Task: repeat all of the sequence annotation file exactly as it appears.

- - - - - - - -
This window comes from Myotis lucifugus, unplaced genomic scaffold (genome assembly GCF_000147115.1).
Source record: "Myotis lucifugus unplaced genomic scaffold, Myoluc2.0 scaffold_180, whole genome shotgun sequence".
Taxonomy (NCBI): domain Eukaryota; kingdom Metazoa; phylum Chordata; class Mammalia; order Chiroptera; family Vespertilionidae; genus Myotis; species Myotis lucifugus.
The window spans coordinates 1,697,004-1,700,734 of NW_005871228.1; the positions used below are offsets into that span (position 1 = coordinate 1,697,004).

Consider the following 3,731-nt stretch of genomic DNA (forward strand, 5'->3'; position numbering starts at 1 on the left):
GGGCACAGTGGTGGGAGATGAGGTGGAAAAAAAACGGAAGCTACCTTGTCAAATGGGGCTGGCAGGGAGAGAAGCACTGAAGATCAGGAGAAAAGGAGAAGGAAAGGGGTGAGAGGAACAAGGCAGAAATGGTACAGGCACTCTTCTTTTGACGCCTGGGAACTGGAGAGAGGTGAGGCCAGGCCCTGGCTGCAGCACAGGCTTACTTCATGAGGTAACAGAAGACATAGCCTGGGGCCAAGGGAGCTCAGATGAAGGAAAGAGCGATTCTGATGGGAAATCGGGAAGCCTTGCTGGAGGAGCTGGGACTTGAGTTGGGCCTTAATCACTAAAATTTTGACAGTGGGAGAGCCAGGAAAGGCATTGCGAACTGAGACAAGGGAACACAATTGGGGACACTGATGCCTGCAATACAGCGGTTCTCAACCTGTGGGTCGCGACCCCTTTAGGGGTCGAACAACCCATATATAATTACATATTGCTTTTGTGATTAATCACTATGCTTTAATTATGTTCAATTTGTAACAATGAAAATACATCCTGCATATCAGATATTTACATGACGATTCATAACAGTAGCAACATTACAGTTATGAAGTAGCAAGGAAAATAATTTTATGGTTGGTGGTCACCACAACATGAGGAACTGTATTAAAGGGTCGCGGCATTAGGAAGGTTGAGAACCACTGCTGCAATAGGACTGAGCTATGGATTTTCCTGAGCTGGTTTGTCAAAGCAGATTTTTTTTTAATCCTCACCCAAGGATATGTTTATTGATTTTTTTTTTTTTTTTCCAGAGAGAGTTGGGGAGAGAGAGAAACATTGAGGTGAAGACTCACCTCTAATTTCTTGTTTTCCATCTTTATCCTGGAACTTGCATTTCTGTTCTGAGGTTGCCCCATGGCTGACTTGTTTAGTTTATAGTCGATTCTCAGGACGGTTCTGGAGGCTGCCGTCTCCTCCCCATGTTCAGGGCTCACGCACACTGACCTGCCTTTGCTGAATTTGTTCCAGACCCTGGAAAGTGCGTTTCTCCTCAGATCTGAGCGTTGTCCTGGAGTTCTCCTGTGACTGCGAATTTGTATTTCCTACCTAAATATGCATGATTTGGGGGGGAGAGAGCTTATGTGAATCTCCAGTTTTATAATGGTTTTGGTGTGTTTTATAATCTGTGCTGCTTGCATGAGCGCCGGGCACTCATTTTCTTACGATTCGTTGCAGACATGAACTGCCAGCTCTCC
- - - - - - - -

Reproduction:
This window comes from Myotis lucifugus, unplaced genomic scaffold (genome assembly GCF_000147115.1).
Source record: "Myotis lucifugus unplaced genomic scaffold, Myoluc2.0 scaffold_180, whole genome shotgun sequence".
Taxonomy (NCBI): domain Eukaryota; kingdom Metazoa; phylum Chordata; class Mammalia; order Chiroptera; family Vespertilionidae; genus Myotis; species Myotis lucifugus.
The window spans coordinates 1,697,004-1,700,734 of NW_005871228.1; the positions used below are offsets into that span (position 1 = coordinate 1,697,004).

Consider the following 3,731-nt stretch of genomic DNA (forward strand, 5'->3'; position numbering starts at 1 on the left):
GGGCACAGTGGTGGGAGATGAGGTGGAAAAAAAACGGAAGCTACCTTGTCAAATGGGGCTGGCAGGGAGAGAAGCACTGAAGATCAGGAGAAAAGGAGAAGGAAAGGGGTGAGAGGAACAAGGCAGAAATGGTACAGGCACTCTTCTTTTGACGCCTGGGAACTGGAGAGAGGTGAGGCCAGGCCCTGGCTGCAGCACAGGCTTACTTCATGAGGTAACAGAAGACATAGCCTGGGGCCAAGGGAGCTCAGATGAAGGAAAGAGCGATTCTGATGGGAAATCGGGAAGCCTTGCTGGAGGAGCTGGGACTTGAGTTGGGCCTTAATCACTAAAATTTTGACAGTGGGAGAGCCAGGAAAGGCATTGCGAACTGAGACAAGGGAACACAATTGGGGACACTGATGCCTGCAATACAGCGGTTCTCAACCTGTGGGTCGCGACCCCTTTAGGGGTCGAACAACCCATATATAATTACATATTGCTTTTGTGATTAATCACTATGCTTTAATTATGTTCAATTTGTAACAATGAAAATACATCCTGCATATCAGATATTTACATGACGATTCATAACAGTAGCAACATTACAGTTATGAAGTAGCAAGGAAAATAATTTTATGGTTGGTGGTCACCACAACATGAGGAACTGTATTAAAGGGTCGCGGCATTAGGAAGGTTGAGAACCACTGCTGCAATAGGACTGAGCTATGGATTTTCCTGAGCTGGTTTGTCAAAGCAGATTTTTTTTTAATCCTCACCCAAGGATATGTTTATTGATTTTTTTTTTTTTTTTCCAGAGAGAGTTGGGGAGAGAGAGAAACATTGAGGTGAAGACTCACCTCTAATTTCTTGTTTTCCATCTTTATCCTGGAACTTGCATTTCTGTTCTGAGGTTGCCCCATGGCTGACTTGTTTAGTTTATAGTCGATTCTCAGGACGGTTCTGGAGGCTGCCGTCTCCTCCCCATGTTCAGGGCTCACGCACACTGACCTGCCTTTGCTGAATTTGTTCCAGACCCTGGAAAGTGCGTTTCTCCTCAGATCTGAGCGTTGTCCTGGAGTTCTCCTGTGACTGCGAATTTGTATTTCCTACCTAAATATGCATGATTTGGGGGGGAGAGAGCTTATGTGAATCTCCAGTTTTATAATGGTTTTGGTGTGTTTTATAATCTGTGCTGCTTGCATGAGCGCCGGGCACTCATTTTCTTACGATTCGTTGCAGACATGAACTGCCAGCTCTCC